Morecambe in the West End

Note: This review is from 2009

Review by Steve Bennett

You’ll excuse me if I use some of the same lines to describe the West End version of Morecambe as I did when it was an Edinburgh hit back in the summer. After all, this affectionate biography is a show that thrives so much on old jokes that even a glimpse of a brown paper bag has the audience giggling in anticipation of one of Eric’s most famous visual gags.

On nostalgia value alone, the show is likely to run and run. Eric Morecambe is an icon of a halcyon era of cheery civility that probably never really existed, yet is still remembered with the sort of fondness that will keep the box office busy, never mind the quality of the production.

It’s a relief, then, that it turns out to be a wonderful night out, with Eric’s straightforward biography brought to life through effective but subtle theatrical flourishes.

In a star-making performance, the excellent Bob Golding has Eric down to a T, Ern – not so much in looks but in personality; radiating out such an intense warmth that every line, however corny, is filled with joy. He’s upbeat through the slog of the early years, climbing up variety bills, staying in flea-ridden guest houses, making a potentially career-killing TV debut, and being knocked back by America, recounting each setback with a cheeky glint in his eye.

The act seems to have survived through a combination of Morecambe’s charisma and Ernie Wise’s determination, and the strength of their relationship is certainly on display here, even if poor Ern is reduced to a ventriloquist’s dummy. But it’s testament to Golding’s skill that this lump of wood has more personality than a lot of human West End stars, even though he’s no ventriloquist.

Golding similarly slips into all manner of names from variety’s golden age, from agent Billy Marsh to a sublime Bruce Forsyth. The opening night showbuisiness crowd seemed to recognise a lot more of the backstage figures than I did, but the mini-characterisations are effective on their own, making it seem very crowded for a one-man show.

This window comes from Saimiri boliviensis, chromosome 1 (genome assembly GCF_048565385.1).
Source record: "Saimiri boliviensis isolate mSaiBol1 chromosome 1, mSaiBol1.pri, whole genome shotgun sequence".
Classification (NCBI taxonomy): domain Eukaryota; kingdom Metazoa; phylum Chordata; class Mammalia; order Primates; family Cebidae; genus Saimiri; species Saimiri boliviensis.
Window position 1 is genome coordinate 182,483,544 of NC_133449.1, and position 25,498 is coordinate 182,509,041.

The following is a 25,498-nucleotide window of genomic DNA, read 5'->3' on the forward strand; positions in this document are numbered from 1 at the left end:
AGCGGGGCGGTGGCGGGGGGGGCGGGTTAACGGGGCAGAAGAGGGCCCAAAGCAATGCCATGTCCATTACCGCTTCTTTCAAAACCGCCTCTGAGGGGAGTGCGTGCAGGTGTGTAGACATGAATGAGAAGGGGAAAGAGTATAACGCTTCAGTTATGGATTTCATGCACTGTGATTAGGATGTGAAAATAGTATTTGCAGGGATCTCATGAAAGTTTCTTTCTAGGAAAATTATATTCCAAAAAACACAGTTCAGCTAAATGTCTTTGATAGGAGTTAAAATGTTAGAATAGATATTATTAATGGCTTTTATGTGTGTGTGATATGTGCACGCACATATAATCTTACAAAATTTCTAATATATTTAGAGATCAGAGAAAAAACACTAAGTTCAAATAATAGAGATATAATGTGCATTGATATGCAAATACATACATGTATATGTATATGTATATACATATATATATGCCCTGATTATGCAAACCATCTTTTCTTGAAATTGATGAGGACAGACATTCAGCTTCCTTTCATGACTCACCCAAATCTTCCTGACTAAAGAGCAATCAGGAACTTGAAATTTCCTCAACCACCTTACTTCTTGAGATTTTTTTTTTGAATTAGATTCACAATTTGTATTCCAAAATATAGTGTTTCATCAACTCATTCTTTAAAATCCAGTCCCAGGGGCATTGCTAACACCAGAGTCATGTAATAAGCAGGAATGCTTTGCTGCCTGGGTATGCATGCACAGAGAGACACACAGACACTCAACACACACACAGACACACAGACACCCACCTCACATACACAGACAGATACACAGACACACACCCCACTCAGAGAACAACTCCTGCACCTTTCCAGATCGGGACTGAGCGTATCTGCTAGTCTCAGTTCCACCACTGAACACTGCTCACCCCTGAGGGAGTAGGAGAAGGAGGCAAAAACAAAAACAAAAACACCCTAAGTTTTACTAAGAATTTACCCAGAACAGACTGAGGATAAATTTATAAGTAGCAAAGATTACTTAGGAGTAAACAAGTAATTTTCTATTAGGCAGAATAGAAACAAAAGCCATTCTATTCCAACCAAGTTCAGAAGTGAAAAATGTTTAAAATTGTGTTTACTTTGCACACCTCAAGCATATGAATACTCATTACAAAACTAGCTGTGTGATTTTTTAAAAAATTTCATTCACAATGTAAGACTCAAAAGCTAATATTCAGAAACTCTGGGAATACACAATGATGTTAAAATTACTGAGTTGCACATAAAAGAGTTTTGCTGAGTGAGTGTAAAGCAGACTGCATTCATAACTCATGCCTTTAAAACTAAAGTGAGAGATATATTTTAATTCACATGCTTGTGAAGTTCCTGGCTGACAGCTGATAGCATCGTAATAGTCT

But it’s Eric Morecambe everyone wants to see, and it’s him that we pretty much get. Tim Whitnall’s script borrows heavily from the Morecambe and Wise shows’ best-remembered lines, while cracking through the history, so the relative lack of drama in Morecambe’s life – save for the heart problems that ended it – isn’t the narrative problem it could have been; while Guy Masterson’s assured direction keeps the homage bouncing along.

That’s all it is, a homage, so don’t go expecting anything weightier. But Golding’s captures Eric’s child-like qualities so exquisitely – especially that silliness and an over-eagerness to please – that this is the closest you’ll get to seeing one of the greatest of the comedy greats live. The standing ovation was well deserved for Golding’s virtuoso performance, but much of it was surely directed at a much-missed idol, too.

Review date: 11 Dec 2009
Reviewed by: Steve Bennett
Reviewed at: Duchess Theatre

What do you think?

We see you are using AdBlocker software. Chortle relies on advertisers to fund this website so it’s free for you, so we would ask that you disable it for this site. Our ads are non-intrusive and relevant. Help keep Chortle viable.